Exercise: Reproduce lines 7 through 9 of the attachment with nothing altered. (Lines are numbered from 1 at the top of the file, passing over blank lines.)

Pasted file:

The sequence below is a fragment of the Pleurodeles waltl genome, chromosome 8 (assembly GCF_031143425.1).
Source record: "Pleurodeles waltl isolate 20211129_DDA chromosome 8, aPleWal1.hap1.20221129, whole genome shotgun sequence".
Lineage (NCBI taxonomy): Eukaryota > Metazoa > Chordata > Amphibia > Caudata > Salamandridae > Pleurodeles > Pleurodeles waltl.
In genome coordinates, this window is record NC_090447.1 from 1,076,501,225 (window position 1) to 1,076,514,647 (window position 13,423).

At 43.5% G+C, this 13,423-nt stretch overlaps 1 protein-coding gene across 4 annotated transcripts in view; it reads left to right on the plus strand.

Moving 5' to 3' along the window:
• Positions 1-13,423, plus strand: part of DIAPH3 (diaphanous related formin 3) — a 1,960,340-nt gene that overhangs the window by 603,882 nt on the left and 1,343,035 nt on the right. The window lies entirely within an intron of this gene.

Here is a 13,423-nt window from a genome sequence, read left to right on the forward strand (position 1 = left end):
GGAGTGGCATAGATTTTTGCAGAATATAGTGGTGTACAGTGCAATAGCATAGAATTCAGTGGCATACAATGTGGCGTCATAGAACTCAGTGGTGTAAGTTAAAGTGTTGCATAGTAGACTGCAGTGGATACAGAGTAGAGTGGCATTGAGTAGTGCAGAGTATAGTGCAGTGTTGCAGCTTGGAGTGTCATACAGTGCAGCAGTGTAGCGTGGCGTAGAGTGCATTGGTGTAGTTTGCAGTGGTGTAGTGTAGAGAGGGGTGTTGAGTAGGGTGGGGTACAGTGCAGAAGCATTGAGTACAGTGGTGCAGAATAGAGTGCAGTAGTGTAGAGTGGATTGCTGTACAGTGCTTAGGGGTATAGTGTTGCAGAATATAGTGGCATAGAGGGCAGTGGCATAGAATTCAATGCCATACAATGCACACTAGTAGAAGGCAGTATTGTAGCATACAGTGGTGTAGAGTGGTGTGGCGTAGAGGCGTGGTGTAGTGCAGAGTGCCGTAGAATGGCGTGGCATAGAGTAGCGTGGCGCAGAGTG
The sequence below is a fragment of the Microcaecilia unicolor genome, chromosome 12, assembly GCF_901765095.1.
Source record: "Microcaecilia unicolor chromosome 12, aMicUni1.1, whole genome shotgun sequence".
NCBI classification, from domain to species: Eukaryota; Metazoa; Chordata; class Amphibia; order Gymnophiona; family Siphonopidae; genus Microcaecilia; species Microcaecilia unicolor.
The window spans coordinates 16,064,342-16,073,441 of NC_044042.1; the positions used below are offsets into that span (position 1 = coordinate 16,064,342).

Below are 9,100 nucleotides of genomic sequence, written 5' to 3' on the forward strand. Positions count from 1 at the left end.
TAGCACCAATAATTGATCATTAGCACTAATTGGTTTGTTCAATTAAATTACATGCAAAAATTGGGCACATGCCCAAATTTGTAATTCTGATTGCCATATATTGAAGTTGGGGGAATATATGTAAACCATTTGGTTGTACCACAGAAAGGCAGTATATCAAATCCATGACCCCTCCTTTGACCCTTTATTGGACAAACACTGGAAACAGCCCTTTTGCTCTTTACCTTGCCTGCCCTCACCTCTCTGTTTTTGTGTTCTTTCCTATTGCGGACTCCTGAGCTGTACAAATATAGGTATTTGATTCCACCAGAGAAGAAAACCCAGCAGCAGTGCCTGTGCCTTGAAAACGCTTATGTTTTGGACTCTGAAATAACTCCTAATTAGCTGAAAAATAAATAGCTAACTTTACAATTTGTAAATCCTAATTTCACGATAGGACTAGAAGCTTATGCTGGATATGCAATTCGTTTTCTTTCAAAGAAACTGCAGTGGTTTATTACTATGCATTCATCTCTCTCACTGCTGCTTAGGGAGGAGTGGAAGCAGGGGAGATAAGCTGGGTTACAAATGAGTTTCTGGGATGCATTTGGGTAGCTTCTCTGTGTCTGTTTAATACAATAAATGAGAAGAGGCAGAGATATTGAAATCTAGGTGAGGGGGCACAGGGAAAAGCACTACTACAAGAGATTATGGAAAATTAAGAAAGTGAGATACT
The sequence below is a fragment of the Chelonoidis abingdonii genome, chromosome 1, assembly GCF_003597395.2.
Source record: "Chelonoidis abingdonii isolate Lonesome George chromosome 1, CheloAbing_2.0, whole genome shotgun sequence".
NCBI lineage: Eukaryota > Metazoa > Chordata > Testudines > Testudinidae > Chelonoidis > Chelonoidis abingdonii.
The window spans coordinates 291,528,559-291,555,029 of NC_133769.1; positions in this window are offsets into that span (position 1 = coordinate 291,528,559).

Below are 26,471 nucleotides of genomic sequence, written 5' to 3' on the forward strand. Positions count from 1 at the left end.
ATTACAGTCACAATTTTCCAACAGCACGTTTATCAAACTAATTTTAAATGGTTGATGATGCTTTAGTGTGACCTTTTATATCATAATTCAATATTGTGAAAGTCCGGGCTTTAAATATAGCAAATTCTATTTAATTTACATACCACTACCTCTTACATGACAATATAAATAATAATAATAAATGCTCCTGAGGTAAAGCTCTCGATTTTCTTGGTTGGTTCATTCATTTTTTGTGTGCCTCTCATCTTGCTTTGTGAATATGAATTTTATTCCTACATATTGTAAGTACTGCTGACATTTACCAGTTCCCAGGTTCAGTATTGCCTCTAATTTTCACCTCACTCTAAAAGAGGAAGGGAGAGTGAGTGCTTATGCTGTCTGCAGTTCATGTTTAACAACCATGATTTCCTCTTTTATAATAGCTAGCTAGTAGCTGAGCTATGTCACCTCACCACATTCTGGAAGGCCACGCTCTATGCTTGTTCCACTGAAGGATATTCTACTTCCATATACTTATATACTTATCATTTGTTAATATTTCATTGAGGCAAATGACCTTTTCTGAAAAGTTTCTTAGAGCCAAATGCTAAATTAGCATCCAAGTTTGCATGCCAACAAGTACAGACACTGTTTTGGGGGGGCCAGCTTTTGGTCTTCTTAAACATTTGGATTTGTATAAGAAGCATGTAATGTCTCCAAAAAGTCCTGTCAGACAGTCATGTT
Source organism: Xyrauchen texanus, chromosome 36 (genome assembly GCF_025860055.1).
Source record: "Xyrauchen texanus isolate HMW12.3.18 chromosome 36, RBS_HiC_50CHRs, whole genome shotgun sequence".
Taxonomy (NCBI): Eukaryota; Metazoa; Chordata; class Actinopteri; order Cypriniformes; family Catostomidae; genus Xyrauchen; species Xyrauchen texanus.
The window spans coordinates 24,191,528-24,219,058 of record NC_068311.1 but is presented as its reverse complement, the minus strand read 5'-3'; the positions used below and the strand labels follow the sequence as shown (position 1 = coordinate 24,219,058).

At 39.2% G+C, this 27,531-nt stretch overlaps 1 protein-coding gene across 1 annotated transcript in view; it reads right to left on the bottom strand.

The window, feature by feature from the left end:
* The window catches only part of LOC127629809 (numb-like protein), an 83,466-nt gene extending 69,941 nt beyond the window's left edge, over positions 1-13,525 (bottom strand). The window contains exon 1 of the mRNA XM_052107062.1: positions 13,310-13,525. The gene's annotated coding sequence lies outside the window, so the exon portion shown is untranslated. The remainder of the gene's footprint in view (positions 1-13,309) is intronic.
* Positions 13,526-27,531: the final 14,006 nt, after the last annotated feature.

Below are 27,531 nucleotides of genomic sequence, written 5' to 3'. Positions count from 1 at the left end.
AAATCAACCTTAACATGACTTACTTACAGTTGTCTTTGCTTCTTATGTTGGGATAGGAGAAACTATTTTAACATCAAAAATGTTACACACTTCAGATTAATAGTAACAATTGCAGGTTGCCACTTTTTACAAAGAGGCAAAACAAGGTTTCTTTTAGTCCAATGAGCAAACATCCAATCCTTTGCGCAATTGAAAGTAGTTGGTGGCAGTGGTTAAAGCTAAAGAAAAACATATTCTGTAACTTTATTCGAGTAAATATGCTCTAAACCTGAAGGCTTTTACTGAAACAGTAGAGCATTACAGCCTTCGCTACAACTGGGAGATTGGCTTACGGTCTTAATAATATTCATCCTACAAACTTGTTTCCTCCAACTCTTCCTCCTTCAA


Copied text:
• Positions 1-13,423, plus strand: part of DIAPH3 (diaphanous related formin 3) — a 1,960,340-nt gene that overhangs the window by 603,882 nt on the left and 1,343,035 nt on the right. The window lies entirely within an intron of this gene.

Here is a 13,423-nt window from a genome sequence, read left to right on the forward strand (position 1 = left end):
GGAGTGGCATAGATTTTTGCAGAATATAGTGGTGTACAGTGCAATAGCATAGAATTCAGTGGCATACAATGTGGCGTCATAGAACTCAGTGGTGTAAGTTAAAGTGTTGCATAGTAGACTGCAGTGGATACAGAGTAGAGTGGCATTGAGTAGTGCAGAGTATAGTGCAGTGTTGCAGCTTGGAGTGTCATACAGTGCAGCAGTGTAGCGTGGCGTAGAGTGCATTGGTGTAGTTTGCAGTGGTGTAGTGTAGAGAGGGGTGTTGAGTAGGGTGGGGTACAGTGCAGAAGCATTGAGTACAGTGGTGCAGAATAGAGTGCAGTAGTGTAGAGTGGATTGCTGTACAGTGCTTAGGGGTATAGTGTTGCAGAATATAGTGGCATAGAGGGCAGTGGCATAGAATTCAATGCCATACAATGCACACTAGTAGAAGGCAGTATTGTAGCATACAGTGGTGTAGAGTGGTGTGGCGTAGAGGCGTGGTGTAGTGCAGAGTGCCGTAGAATGGCGTGGCATAGAGTAGCGTGGCGCAGAGTG